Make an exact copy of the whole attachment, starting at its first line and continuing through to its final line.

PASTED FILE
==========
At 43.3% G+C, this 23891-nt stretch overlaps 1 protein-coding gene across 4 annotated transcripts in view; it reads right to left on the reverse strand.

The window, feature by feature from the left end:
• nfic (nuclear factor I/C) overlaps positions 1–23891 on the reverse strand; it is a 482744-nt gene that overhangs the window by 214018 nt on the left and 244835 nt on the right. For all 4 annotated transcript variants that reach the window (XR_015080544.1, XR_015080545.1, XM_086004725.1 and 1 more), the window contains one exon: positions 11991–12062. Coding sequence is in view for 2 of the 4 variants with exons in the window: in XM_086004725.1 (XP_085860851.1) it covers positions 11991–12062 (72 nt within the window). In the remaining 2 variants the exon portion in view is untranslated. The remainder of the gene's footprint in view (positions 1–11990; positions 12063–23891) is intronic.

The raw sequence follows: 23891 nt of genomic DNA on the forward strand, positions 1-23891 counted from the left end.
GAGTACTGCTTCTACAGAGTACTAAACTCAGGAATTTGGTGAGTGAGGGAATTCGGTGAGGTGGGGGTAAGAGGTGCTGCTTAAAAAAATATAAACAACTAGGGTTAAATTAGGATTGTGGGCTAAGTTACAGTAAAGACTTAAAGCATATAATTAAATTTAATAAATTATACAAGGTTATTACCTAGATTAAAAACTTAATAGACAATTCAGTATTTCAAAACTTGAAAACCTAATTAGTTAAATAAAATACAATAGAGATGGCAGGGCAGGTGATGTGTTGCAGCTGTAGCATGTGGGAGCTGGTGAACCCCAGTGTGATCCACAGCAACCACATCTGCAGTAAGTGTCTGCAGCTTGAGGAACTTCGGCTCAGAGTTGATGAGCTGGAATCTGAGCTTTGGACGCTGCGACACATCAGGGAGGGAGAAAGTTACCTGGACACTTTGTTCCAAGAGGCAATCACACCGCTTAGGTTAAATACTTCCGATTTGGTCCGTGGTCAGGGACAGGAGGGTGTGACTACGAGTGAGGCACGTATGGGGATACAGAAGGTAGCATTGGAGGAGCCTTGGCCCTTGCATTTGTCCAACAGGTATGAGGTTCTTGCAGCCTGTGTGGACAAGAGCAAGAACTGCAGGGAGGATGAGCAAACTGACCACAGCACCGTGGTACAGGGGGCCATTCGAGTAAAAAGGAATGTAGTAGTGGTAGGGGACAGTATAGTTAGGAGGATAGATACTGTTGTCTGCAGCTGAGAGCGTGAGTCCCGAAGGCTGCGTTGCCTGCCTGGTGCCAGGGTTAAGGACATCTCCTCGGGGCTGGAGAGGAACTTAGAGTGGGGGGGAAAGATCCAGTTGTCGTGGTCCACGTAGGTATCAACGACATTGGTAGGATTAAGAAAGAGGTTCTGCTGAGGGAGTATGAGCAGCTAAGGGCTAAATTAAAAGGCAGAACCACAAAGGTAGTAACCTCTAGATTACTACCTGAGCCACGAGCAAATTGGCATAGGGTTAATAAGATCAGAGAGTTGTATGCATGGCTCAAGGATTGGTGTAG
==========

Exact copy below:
At 43.3% G+C, this 23891-nt stretch overlaps 1 protein-coding gene across 4 annotated transcripts in view; it reads right to left on the reverse strand.

The window, feature by feature from the left end:
• nfic (nuclear factor I/C) overlaps positions 1–23891 on the reverse strand; it is a 482744-nt gene that overhangs the window by 214018 nt on the left and 244835 nt on the right. For all 4 annotated transcript variants that reach the window (XR_015080544.1, XR_015080545.1, XM_086004725.1 and 1 more), the window contains one exon: positions 11991–12062. Coding sequence is in view for 2 of the 4 variants with exons in the window: in XM_086004725.1 (XP_085860851.1) it covers positions 11991–12062 (72 nt within the window). In the remaining 2 variants the exon portion in view is untranslated. The remainder of the gene's footprint in view (positions 1–11990; positions 12063–23891) is intronic.

The raw sequence follows: 23891 nt of genomic DNA on the forward strand, positions 1-23891 counted from the left end.
GAGTACTGCTTCTACAGAGTACTAAACTCAGGAATTTGGTGAGTGAGGGAATTCGGTGAGGTGGGGGTAAGAGGTGCTGCTTAAAAAAATATAAACAACTAGGGTTAAATTAGGATTGTGGGCTAAGTTACAGTAAAGACTTAAAGCATATAATTAAATTTAATAAATTATACAAGGTTATTACCTAGATTAAAAACTTAATAGACAATTCAGTATTTCAAAACTTGAAAACCTAATTAGTTAAATAAAATACAATAGAGATGGCAGGGCAGGTGATGTGTTGCAGCTGTAGCATGTGGGAGCTGGTGAACCCCAGTGTGATCCACAGCAACCACATCTGCAGTAAGTGTCTGCAGCTTGAGGAACTTCGGCTCAGAGTTGATGAGCTGGAATCTGAGCTTTGGACGCTGCGACACATCAGGGAGGGAGAAAGTTACCTGGACACTTTGTTCCAAGAGGCAATCACACCGCTTAGGTTAAATACTTCCGATTTGGTCCGTGGTCAGGGACAGGAGGGTGTGACTACGAGTGAGGCACGTATGGGGATACAGAAGGTAGCATTGGAGGAGCCTTGGCCCTTGCATTTGTCCAACAGGTATGAGGTTCTTGCAGCCTGTGTGGACAAGAGCAAGAACTGCAGGGAGGATGAGCAAACTGACCACAGCACCGTGGTACAGGGGGCCATTCGAGTAAAAAGGAATGTAGTAGTGGTAGGGGACAGTATAGTTAGGAGGATAGATACTGTTGTCTGCAGCTGAGAGCGTGAGTCCCGAAGGCTGCGTTGCCTGCCTGGTGCCAGGGTTAAGGACATCTCCTCGGGGCTGGAGAGGAACTTAGAGTGGGGGGGAAAGATCCAGTTGTCGTGGTCCACGTAGGTATCAACGACATTGGTAGGATTAAGAAAGAGGTTCTGCTGAGGGAGTATGAGCAGCTAAGGGCTAAATTAAAAGGCAGAACCACAAAGGTAGTAACCTCTAGATTACTACCTGAGCCACGAGCAAATTGGCATAGGGTTAATAAGATCAGAGAGTTGTATGCATGGCTCAAGGATTGGTGTAG